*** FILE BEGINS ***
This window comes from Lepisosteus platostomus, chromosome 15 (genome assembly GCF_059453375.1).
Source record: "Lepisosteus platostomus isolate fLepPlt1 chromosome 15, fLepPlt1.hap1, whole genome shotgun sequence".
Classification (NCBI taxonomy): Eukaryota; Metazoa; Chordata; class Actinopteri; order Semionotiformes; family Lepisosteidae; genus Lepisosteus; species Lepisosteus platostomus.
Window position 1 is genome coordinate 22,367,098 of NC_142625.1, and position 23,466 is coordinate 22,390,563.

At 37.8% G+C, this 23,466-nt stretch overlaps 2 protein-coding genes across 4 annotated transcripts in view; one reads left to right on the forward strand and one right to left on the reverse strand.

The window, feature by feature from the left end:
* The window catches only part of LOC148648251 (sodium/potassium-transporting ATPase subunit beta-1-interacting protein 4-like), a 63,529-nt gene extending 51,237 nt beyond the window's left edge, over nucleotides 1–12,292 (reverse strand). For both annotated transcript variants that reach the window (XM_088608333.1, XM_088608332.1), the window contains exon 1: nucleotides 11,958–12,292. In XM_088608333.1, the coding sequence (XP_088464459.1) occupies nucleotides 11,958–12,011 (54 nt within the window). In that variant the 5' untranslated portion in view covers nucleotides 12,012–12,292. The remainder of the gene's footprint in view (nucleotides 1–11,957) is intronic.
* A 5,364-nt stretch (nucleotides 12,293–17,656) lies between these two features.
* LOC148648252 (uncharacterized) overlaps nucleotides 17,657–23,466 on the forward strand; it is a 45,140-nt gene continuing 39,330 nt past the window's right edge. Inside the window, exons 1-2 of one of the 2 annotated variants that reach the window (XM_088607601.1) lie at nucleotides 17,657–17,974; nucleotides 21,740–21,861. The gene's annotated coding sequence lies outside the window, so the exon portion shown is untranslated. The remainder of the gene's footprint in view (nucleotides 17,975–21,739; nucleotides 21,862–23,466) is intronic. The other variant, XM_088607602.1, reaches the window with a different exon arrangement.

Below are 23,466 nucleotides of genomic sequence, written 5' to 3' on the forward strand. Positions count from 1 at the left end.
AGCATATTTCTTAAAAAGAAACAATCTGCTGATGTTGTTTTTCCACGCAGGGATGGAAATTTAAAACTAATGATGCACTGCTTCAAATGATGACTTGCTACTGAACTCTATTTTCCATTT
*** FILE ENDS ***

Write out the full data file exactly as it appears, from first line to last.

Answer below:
This window comes from Lepisosteus platostomus, chromosome 15 (genome assembly GCF_059453375.1).
Source record: "Lepisosteus platostomus isolate fLepPlt1 chromosome 15, fLepPlt1.hap1, whole genome shotgun sequence".
Classification (NCBI taxonomy): Eukaryota; Metazoa; Chordata; class Actinopteri; order Semionotiformes; family Lepisosteidae; genus Lepisosteus; species Lepisosteus platostomus.
Window position 1 is genome coordinate 22,367,098 of NC_142625.1, and position 23,466 is coordinate 22,390,563.

At 37.8% G+C, this 23,466-nt stretch overlaps 2 protein-coding genes across 4 annotated transcripts in view; one reads left to right on the forward strand and one right to left on the reverse strand.

The window, feature by feature from the left end:
* The window catches only part of LOC148648251 (sodium/potassium-transporting ATPase subunit beta-1-interacting protein 4-like), a 63,529-nt gene extending 51,237 nt beyond the window's left edge, over nucleotides 1–12,292 (reverse strand). For both annotated transcript variants that reach the window (XM_088608333.1, XM_088608332.1), the window contains exon 1: nucleotides 11,958–12,292. In XM_088608333.1, the coding sequence (XP_088464459.1) occupies nucleotides 11,958–12,011 (54 nt within the window). In that variant the 5' untranslated portion in view covers nucleotides 12,012–12,292. The remainder of the gene's footprint in view (nucleotides 1–11,957) is intronic.
* A 5,364-nt stretch (nucleotides 12,293–17,656) lies between these two features.
* LOC148648252 (uncharacterized) overlaps nucleotides 17,657–23,466 on the forward strand; it is a 45,140-nt gene continuing 39,330 nt past the window's right edge. Inside the window, exons 1-2 of one of the 2 annotated variants that reach the window (XM_088607601.1) lie at nucleotides 17,657–17,974; nucleotides 21,740–21,861. The gene's annotated coding sequence lies outside the window, so the exon portion shown is untranslated. The remainder of the gene's footprint in view (nucleotides 17,975–21,739; nucleotides 21,862–23,466) is intronic. The other variant, XM_088607602.1, reaches the window with a different exon arrangement.

Below are 23,466 nucleotides of genomic sequence, written 5' to 3' on the forward strand. Positions count from 1 at the left end.
AGCATATTTCTTAAAAAGAAACAATCTGCTGATGTTGTTTTTCCACGCAGGGATGGAAATTTAAAACTAATGATGCACTGCTTCAAATGATGACTTGCTACTGAACTCTATTTTCCATTT